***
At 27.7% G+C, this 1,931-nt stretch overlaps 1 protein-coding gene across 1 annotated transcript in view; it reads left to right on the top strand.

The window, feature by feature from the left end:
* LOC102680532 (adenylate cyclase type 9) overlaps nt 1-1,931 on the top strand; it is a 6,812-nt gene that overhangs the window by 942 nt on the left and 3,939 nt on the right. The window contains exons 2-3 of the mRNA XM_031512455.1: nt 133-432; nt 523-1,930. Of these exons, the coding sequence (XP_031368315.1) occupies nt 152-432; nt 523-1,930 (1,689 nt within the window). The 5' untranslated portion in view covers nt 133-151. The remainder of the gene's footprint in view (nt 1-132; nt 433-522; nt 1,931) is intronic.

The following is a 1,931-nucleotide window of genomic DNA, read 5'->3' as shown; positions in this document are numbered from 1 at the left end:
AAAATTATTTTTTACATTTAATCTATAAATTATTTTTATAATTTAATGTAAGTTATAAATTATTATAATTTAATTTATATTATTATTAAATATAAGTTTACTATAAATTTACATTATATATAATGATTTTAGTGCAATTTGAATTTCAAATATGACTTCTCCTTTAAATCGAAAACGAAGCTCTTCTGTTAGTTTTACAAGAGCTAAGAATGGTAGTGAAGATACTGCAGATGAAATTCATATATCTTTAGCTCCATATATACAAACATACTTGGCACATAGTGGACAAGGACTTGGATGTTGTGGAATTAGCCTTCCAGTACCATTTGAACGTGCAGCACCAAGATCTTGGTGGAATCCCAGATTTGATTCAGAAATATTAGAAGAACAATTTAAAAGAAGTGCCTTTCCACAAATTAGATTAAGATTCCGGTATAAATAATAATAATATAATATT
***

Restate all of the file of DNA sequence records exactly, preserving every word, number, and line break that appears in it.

At 27.7% G+C, this 1,931-nt stretch overlaps 1 protein-coding gene across 1 annotated transcript in view; it reads left to right on the top strand.

The window, feature by feature from the left end:
* LOC102680532 (adenylate cyclase type 9) overlaps nt 1-1,931 on the top strand; it is a 6,812-nt gene that overhangs the window by 942 nt on the left and 3,939 nt on the right. The window contains exons 2-3 of the mRNA XM_031512455.1: nt 133-432; nt 523-1,930. Of these exons, the coding sequence (XP_031368315.1) occupies nt 152-432; nt 523-1,930 (1,689 nt within the window). The 5' untranslated portion in view covers nt 133-151. The remainder of the gene's footprint in view (nt 1-132; nt 433-522; nt 1,931) is intronic.

The following is a 1,931-nucleotide window of genomic DNA, read 5'->3' as shown; positions in this document are numbered from 1 at the left end:
AAAATTATTTTTTACATTTAATCTATAAATTATTTTTATAATTTAATGTAAGTTATAAATTATTATAATTTAATTTATATTATTATTAAATATAAGTTTACTATAAATTTACATTATATATAATGATTTTAGTGCAATTTGAATTTCAAATATGACTTCTCCTTTAAATCGAAAACGAAGCTCTTCTGTTAGTTTTACAAGAGCTAAGAATGGTAGTGAAGATACTGCAGATGAAATTCATATATCTTTAGCTCCATATATACAAACATACTTGGCACATAGTGGACAAGGACTTGGATGTTGTGGAATTAGCCTTCCAGTACCATTTGAACGTGCAGCACCAAGATCTTGGTGGAATCCCAGATTTGATTCAGAAATATTAGAAGAACAATTTAAAAGAAGTGCCTTTCCACAAATTAGATTAAGATTCCGGTATAAATAATAATAATATAATATT